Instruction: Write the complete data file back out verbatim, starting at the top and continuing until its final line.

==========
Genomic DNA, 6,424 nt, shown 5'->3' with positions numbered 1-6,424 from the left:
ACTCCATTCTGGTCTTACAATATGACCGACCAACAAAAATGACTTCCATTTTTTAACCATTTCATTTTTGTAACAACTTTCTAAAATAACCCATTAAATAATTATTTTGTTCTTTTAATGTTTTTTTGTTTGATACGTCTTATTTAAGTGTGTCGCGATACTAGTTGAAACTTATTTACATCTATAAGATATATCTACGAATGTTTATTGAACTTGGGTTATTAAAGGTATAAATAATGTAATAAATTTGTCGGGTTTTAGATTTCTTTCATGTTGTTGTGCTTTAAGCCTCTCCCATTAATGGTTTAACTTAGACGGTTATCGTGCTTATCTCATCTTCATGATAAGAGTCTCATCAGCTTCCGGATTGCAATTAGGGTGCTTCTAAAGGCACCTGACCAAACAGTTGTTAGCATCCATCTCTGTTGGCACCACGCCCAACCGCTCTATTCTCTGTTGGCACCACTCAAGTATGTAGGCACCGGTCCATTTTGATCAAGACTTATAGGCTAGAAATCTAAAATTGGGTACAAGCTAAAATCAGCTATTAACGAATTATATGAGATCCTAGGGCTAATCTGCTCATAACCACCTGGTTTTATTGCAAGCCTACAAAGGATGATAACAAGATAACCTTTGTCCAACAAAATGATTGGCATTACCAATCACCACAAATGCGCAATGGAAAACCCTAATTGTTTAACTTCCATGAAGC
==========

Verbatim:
Genomic DNA, 6,424 nt, shown 5'->3' with positions numbered 1-6,424 from the left:
ACTCCATTCTGGTCTTACAATATGACCGACCAACAAAAATGACTTCCATTTTTTAACCATTTCATTTTTGTAACAACTTTCTAAAATAACCCATTAAATAATTATTTTGTTCTTTTAATGTTTTTTTGTTTGATACGTCTTATTTAAGTGTGTCGCGATACTAGTTGAAACTTATTTACATCTATAAGATATATCTACGAATGTTTATTGAACTTGGGTTATTAAAGGTATAAATAATGTAATAAATTTGTCGGGTTTTAGATTTCTTTCATGTTGTTGTGCTTTAAGCCTCTCCCATTAATGGTTTAACTTAGACGGTTATCGTGCTTATCTCATCTTCATGATAAGAGTCTCATCAGCTTCCGGATTGCAATTAGGGTGCTTCTAAAGGCACCTGACCAAACAGTTGTTAGCATCCATCTCTGTTGGCACCACGCCCAACCGCTCTATTCTCTGTTGGCACCACTCAAGTATGTAGGCACCGGTCCATTTTGATCAAGACTTATAGGCTAGAAATCTAAAATTGGGTACAAGCTAAAATCAGCTATTAACGAATTATATGAGATCCTAGGGCTAATCTGCTCATAACCACCTGGTTTTATTGCAAGCCTACAAAGGATGATAACAAGATAACCTTTGTCCAACAAAATGATTGGCATTACCAATCACCACAAATGCGCAATGGAAAACCCTAATTGTTTAACTTCCATGAAGC